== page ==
Under the proviso, if that range has not been reached by the candidates belonging to the SCs or the STs, there may be 5% further cut off from the last range worked out for the general candidates so as to declare them as qualified for appearing in the main examination. In other words, where candidates belonging to the SCs and STs numbering 15 times the total vacancies reserved for them are not available then the Service Commission has to go down further and cut off 5% of the marks from the lowest of the range prescribed for general candidates and then declare as eligible the SC and ST candidates who secured 5% less than the lowest range fixed by PSC for general candidates so as to enable them to appear for the main examination. The candidates who thus obtain qualifying marks are eligible to appear and write the main examination. The respective proportion of 1:3 or as may be prescribed and candidates who qualified in the main examination will be called by the Commission, in their discretion, for interview. The Commission shall award marks to each candidate interviewed by them, having regard to their character, personality, address, physique and knowledge of Rajasthani culture as is in vogue as per rules. However, for selection to the Rajasthan Police Service, candidates having C Certificate of NCC will be given preference. The marks so awarded shall be added to the marks obtained in the main examination by each such candidate.

In working out this procedure, if the minimum of 15 times of the candidates are identified and results declared, it would not be necessary to pick up more general/reserved candidates. It would not be necessary to declare the result of more than 15 times the total notified vacancies/posts so as to enable them to compete in the Main Examination. The object of screening test is to eliminate unduly long number of persons to appear for Main Examination. If more candidates are called by declaring their result in Preliminary Examination the object of Rule 13 would be frustrated.'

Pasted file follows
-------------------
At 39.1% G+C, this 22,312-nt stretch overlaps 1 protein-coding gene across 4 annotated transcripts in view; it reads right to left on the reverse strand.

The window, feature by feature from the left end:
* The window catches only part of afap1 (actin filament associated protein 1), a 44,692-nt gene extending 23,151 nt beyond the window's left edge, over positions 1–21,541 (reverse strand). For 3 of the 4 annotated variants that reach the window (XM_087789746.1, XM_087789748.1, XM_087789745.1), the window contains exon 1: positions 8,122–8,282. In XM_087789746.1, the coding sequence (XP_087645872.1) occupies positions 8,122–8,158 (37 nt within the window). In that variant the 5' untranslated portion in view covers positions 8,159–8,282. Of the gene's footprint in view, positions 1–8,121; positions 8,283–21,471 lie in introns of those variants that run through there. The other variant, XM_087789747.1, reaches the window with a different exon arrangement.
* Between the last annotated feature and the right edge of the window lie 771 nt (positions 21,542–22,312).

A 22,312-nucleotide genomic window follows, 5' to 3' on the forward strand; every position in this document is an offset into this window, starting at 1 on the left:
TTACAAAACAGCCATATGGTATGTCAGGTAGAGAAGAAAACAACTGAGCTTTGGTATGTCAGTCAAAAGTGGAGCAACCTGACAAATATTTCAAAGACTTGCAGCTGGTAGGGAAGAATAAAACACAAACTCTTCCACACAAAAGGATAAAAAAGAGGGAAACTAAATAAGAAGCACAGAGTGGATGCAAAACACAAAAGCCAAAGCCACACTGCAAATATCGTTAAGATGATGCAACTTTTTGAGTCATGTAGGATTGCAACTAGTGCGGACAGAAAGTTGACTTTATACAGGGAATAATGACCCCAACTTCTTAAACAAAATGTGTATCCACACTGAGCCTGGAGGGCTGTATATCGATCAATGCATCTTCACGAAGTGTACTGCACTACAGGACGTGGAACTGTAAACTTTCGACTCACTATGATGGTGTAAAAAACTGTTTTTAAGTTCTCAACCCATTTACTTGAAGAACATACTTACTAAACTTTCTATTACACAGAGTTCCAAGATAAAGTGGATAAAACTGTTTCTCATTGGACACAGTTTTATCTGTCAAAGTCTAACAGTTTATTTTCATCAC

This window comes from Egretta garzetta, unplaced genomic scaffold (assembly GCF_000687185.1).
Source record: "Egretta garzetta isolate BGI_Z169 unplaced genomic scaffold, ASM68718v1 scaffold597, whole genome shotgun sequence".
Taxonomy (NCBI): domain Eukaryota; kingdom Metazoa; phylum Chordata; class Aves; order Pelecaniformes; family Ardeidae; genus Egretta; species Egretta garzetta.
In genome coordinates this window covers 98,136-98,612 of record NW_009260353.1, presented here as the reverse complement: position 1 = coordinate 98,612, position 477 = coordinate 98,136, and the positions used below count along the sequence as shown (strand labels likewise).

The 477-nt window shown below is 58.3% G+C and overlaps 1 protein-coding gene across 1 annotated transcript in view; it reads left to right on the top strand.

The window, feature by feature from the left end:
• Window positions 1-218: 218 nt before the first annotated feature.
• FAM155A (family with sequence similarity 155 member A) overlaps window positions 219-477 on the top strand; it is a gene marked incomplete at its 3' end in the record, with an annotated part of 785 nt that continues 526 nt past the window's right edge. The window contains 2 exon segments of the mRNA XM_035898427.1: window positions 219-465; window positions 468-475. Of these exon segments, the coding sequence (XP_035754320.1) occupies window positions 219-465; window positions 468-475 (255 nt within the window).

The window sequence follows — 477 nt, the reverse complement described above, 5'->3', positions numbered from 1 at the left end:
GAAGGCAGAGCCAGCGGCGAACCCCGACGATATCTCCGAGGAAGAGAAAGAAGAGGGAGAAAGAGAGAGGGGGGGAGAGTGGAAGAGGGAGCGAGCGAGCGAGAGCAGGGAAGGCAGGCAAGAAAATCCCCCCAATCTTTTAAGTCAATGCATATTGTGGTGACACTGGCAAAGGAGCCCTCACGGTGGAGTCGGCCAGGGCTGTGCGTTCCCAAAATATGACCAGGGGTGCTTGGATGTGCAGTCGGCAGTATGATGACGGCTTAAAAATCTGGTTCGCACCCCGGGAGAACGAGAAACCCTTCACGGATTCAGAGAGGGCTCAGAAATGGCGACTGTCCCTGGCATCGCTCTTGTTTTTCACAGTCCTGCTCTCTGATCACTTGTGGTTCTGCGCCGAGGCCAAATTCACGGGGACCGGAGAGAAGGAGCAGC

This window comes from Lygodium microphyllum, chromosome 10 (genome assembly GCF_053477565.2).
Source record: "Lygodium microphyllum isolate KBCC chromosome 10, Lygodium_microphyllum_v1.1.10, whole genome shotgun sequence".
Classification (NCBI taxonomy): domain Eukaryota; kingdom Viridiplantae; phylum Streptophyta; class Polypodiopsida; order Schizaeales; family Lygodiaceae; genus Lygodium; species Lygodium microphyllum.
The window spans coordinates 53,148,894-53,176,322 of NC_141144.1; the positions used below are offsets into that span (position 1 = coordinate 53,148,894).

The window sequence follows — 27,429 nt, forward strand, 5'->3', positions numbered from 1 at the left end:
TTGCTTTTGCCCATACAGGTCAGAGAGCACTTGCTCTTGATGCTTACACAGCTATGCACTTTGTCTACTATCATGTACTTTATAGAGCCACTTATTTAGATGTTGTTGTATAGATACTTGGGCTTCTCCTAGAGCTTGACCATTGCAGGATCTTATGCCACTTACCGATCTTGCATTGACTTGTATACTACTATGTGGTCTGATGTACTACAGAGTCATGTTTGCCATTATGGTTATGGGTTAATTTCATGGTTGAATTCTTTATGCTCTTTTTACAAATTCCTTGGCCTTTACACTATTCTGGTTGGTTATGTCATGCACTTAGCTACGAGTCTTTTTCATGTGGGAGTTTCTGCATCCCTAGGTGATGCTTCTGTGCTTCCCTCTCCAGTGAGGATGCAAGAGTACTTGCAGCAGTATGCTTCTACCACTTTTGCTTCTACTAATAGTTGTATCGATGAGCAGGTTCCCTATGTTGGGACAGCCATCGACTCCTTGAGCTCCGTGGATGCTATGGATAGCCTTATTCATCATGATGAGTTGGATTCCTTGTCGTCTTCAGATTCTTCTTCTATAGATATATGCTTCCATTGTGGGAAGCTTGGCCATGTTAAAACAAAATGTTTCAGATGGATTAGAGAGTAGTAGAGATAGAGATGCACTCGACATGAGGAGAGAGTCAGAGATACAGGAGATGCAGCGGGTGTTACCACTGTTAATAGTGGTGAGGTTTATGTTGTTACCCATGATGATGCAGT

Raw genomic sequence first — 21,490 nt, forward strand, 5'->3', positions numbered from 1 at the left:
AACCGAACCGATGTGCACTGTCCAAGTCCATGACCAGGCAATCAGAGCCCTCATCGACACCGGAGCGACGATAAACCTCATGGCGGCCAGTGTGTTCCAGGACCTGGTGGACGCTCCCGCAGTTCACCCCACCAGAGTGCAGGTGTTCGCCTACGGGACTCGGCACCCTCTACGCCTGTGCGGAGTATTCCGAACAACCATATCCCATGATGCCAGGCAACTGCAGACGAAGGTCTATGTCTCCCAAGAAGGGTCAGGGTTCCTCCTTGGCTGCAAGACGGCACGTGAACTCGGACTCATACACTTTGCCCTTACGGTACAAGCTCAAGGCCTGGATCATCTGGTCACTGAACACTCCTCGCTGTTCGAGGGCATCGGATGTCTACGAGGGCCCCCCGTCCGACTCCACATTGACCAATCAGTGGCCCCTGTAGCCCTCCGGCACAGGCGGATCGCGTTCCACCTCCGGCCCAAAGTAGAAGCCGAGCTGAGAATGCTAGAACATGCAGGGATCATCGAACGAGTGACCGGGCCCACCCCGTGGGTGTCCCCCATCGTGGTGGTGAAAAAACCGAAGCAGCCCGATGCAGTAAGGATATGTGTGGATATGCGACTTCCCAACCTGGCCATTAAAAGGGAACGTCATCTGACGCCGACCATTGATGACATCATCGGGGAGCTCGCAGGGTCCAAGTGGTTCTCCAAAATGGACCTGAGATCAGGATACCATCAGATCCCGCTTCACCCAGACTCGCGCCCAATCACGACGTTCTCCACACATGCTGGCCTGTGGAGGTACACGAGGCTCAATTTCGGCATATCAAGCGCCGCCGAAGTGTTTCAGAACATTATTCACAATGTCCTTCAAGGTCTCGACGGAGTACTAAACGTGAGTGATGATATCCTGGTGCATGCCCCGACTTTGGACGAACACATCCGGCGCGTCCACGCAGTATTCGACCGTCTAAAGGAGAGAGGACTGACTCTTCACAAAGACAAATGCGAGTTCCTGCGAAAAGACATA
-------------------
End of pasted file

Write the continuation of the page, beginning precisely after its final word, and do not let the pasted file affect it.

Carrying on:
10. Relying upon the aforesaid judgement, a division bench of this Court in Dharamveer Tholia v. State of Rajasthan - 2000 (3) Western Law Cases (Raj.) 399 , held as under:

'49. Rule 15 of the Rules of 1999 provides the procedure to prepare the list of candidates for appearing in the main examination, therefore, the result of the preliminary examination cannot be considered to be a final result. In regard to the submission made by the Senior Counsel for the petitioner about the reservation policy provided under Article 16 (4) of the Constitution as well as the judgments cited are not in dispute but the same in our view, will not be of any help or assistance to the petitioners at this stage of short listing. The judgment of the Hon'ble Supreme Court relied on by the petitioner in Sabharwal's case (supra) pertains to the promotion policy and also of the vacancies based on roster system which in our opinion, will be applicable only at the time of preparing the final select list. As per Rule 15, the RPSC shall permit the candidates 15 times the total approximate number of vacancies in each category in the main examination and this Rule has been upheld by the Supreme Court in Chattar Singh's case (supra). The reservation policy is meant for recruitment only and there is no other reservation policy for short listing in examination. As such, the actions of the RPSC are within the mandate of Article 16(4) of the Constitution of India as well as the Rules of 1999. If the contention of the learned Counsel for the petitioners is accepted, the thousands of meritorious candidates who have been selected as per the preliminary examination will be affected and their interest will be jeopardized.

50. It is seen from the additional affidavit filed by the Service Commission that the Commission has declared the result of the preliminary examination on 27th May, 2000 and the list of successful candidates coming with the range of 15 times the number of vacancies set apart for that category was also published and the list of candidates who were not able to come within that range was also published. It is useful to reproduce the details furnished in Paragraphs 3, 4, 5 and 6 of the additional affidavit:

3. That in general category, there are in all 252 vacancies meant for male candidates and 105 vacancies are meant for female candidates. Thus, combined vacancies in general category comes to 357 and the Commission has admitted 5412 candidates for the main examination in terms of Rule 15 of the Rules.